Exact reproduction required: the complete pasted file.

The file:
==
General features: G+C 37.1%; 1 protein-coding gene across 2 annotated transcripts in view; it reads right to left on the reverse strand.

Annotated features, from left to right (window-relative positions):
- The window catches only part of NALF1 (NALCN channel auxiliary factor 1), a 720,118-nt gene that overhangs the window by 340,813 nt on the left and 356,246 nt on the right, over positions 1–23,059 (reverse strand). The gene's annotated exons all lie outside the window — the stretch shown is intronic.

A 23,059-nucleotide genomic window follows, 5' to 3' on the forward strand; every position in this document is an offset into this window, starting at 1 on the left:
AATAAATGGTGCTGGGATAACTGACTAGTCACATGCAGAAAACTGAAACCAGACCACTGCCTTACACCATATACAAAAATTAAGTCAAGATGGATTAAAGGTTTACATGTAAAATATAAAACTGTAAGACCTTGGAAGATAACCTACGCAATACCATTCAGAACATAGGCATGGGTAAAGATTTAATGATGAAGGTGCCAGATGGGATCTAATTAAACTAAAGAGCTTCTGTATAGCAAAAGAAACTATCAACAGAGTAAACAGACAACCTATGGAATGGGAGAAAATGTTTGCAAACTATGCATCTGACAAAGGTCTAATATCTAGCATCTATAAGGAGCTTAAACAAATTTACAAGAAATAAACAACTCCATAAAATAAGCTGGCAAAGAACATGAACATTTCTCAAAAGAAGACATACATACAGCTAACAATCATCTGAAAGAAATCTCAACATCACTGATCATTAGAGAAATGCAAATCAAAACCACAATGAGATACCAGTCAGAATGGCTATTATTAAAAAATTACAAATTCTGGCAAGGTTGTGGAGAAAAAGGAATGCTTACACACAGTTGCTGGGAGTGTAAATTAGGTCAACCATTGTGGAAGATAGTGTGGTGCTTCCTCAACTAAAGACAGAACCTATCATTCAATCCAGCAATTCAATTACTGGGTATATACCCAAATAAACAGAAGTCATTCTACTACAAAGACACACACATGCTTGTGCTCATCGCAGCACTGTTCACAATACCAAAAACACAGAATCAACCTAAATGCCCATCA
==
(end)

General features: G+C 37.1%; 1 protein-coding gene across 2 annotated transcripts in view; it reads right to left on the reverse strand.

Annotated features, from left to right (window-relative positions):
- The window catches only part of NALF1 (NALCN channel auxiliary factor 1), a 720,118-nt gene that overhangs the window by 340,813 nt on the left and 356,246 nt on the right, over positions 1–23,059 (reverse strand). The gene's annotated exons all lie outside the window — the stretch shown is intronic.

A 23,059-nucleotide genomic window follows, 5' to 3' on the forward strand; every position in this document is an offset into this window, starting at 1 on the left:
AATAAATGGTGCTGGGATAACTGACTAGTCACATGCAGAAAACTGAAACCAGACCACTGCCTTACACCATATACAAAAATTAAGTCAAGATGGATTAAAGGTTTACATGTAAAATATAAAACTGTAAGACCTTGGAAGATAACCTACGCAATACCATTCAGAACATAGGCATGGGTAAAGATTTAATGATGAAGGTGCCAGATGGGATCTAATTAAACTAAAGAGCTTCTGTATAGCAAAAGAAACTATCAACAGAGTAAACAGACAACCTATGGAATGGGAGAAAATGTTTGCAAACTATGCATCTGACAAAGGTCTAATATCTAGCATCTATAAGGAGCTTAAACAAATTTACAAGAAATAAACAACTCCATAAAATAAGCTGGCAAAGAACATGAACATTTCTCAAAAGAAGACATACATACAGCTAACAATCATCTGAAAGAAATCTCAACATCACTGATCATTAGAGAAATGCAAATCAAAACCACAATGAGATACCAGTCAGAATGGCTATTATTAAAAAATTACAAATTCTGGCAAGGTTGTGGAGAAAAAGGAATGCTTACACACAGTTGCTGGGAGTGTAAATTAGGTCAACCATTGTGGAAGATAGTGTGGTGCTTCCTCAACTAAAGACAGAACCTATCATTCAATCCAGCAATTCAATTACTGGGTATATACCCAAATAAACAGAAGTCATTCTACTACAAAGACACACACATGCTTGTGCTCATCGCAGCACTGTTCACAATACCAAAAACACAGAATCAACCTAAATGCCCATCA